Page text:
Hello friends & followers of RLT’s Blog!
It is very exciting for me to begin work on the Queen Margaret Project. I have long longed for some kind of relaxed, slow-cooking creative stew of collaboration, rather than the 20 minute meal type of process I’m so used to in the semi-professional and community theatres for which I usually work.* Even though the QMP does have a couple of clear deadlines (Fall 2015 for the reading of the adaptation, and Spring 2016 for the full production), all I feel is its spaciousness. To fill in our readers, company member Dan Morbyrne approached me several months ago with the idea to co-create a play about Queen Margaret, based on the four plays of Shakespeare’s in which she appears, (Henry VI Parts I, II, and III, and Richard III), which I would then direct.
Margaret of Anjou was one of history’s great female powerhouses, and Shakespeare certainly seems to have fallen in love with her.
Our first step was to do a close read of all of the plays, and then to engage in dramaturgical research to learn about the actual life of Queen Margaret. Our job now is to come up with prompts that engage our ensemble’s creativity, so that by the time we sit down to create our script in July, we have reams of excellent material from which to choose. Once we begin rehearsals for the full production in, say, October or November, the hope is that our ensemble so fully understands this play and its characters, and feels so much agency in its creation, that the process should be easy. (Well, ‘easy’ is a relative term. As ‘easy’ as it ever is.)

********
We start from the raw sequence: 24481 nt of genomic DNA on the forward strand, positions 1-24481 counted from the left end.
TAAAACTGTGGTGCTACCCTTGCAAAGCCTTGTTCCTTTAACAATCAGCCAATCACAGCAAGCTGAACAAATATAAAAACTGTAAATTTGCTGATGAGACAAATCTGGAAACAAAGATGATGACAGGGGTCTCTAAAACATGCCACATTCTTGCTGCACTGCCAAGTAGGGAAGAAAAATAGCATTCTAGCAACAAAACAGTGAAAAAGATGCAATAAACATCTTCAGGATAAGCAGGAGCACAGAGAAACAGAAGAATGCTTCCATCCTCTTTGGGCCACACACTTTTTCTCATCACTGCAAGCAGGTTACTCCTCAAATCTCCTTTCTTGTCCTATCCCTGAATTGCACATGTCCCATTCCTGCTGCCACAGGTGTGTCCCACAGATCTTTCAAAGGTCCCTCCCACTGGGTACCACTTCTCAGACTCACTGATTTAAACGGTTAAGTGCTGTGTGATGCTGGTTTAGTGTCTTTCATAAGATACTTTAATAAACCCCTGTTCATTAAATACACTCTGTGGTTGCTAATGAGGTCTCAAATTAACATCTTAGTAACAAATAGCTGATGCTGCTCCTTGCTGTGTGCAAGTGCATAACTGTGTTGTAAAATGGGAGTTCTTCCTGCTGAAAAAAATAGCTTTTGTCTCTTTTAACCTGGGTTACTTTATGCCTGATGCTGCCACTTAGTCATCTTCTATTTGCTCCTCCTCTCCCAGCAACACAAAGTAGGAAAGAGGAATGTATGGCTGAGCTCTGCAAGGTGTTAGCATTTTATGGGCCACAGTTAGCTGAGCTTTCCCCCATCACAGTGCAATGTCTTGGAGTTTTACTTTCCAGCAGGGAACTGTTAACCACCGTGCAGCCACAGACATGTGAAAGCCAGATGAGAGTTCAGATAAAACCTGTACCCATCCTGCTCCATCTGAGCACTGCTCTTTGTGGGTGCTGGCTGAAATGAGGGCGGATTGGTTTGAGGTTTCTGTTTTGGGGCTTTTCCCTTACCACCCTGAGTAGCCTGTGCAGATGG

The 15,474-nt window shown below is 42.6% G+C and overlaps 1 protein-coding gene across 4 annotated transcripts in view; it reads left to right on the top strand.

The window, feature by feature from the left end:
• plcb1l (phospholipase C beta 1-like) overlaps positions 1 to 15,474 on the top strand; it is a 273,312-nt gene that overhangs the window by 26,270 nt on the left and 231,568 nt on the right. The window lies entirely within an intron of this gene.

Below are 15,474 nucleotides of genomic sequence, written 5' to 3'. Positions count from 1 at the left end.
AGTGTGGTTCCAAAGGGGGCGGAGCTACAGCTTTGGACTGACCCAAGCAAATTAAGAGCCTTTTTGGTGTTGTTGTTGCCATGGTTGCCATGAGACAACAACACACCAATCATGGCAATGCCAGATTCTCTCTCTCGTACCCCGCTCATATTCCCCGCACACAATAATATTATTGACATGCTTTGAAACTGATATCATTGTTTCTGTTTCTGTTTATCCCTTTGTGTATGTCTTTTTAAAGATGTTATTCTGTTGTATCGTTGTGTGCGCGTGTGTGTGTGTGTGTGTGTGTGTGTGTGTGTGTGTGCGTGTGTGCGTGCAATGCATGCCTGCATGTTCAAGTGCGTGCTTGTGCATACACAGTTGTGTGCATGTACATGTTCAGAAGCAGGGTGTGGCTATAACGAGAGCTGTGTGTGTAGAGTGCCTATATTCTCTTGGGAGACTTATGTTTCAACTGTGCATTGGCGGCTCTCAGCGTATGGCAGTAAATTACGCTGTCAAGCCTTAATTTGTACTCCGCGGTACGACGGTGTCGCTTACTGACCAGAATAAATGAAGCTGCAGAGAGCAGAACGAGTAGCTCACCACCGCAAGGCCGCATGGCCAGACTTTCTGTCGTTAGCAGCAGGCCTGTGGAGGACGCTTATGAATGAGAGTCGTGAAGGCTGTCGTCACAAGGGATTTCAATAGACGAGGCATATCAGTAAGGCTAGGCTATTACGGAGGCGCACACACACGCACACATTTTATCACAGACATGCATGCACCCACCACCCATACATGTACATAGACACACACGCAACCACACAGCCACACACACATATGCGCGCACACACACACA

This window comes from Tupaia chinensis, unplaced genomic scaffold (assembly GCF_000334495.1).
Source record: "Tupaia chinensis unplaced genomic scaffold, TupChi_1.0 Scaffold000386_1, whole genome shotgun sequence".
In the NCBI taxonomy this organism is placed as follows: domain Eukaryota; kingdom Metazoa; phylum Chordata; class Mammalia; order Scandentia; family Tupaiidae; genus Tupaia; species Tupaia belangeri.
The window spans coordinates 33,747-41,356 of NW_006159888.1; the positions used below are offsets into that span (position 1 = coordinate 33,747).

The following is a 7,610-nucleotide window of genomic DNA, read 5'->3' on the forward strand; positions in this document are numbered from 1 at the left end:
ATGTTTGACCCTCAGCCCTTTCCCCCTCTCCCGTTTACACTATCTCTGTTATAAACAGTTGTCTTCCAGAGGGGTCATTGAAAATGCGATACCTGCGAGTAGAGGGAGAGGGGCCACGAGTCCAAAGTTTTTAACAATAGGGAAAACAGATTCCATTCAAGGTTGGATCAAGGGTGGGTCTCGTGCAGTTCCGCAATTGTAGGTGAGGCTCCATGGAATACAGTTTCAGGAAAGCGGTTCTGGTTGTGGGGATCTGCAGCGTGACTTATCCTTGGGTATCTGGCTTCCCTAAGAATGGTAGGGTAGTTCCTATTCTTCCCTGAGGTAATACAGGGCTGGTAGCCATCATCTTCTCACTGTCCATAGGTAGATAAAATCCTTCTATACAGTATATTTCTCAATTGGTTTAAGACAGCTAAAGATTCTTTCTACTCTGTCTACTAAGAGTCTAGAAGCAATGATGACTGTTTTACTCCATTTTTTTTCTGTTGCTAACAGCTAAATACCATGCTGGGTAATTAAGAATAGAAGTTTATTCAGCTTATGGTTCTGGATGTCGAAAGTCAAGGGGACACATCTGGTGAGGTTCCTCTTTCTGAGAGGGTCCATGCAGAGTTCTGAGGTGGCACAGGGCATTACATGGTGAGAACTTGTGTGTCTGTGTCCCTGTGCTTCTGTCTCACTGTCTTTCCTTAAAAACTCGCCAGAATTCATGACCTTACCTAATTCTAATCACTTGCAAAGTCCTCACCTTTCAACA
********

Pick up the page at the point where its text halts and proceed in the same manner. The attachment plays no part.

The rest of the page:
To give you the tiniest taste of our work: One day, actors brainstormed a list of words, themes, and ideas that recur throughout the plays. Dan and I then created a shortlist,
(It must be a comedy, huh?)
The actors, who have all been assigned one to three characters to champion and research and love throughout the exploration process, came up with gestures for each of these words for one of their characters. We shared them with one another, took some time to all learn the ones that really stood out to us, played with juxtaposing different sequences, and decided to have Warwick spend some time creating a puppet show about treason.
This is just one of many exercises we have engaged in and will continue to engage in over the next seven months, as we work toward creating this brand new play using only text from Shakespeare, (the four aforementioned plays, plus maybe some guest appearances from Romeo & Juliet, Antony & Cleopatra, and who knows what else), and our own imaginations.
Toby and everyone at RLT
*Not to put down that type of work. A deadline, a time crunch, can be a very effective tool for creativity and problem-solving.